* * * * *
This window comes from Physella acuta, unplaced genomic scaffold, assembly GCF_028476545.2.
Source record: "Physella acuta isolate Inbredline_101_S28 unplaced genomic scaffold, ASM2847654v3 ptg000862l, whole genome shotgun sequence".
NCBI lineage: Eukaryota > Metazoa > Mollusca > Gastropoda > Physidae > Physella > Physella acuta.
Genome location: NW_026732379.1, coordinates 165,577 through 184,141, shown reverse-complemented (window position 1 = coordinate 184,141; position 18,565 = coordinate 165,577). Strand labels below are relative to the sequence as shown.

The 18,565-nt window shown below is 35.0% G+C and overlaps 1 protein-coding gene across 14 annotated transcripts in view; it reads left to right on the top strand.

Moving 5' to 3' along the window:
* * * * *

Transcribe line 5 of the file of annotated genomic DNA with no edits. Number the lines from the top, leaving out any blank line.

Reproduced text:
The 18,565-nt window shown below is 35.0% G+C and overlaps 1 protein-coding gene across 14 annotated transcripts in view; it reads left to right on the top strand.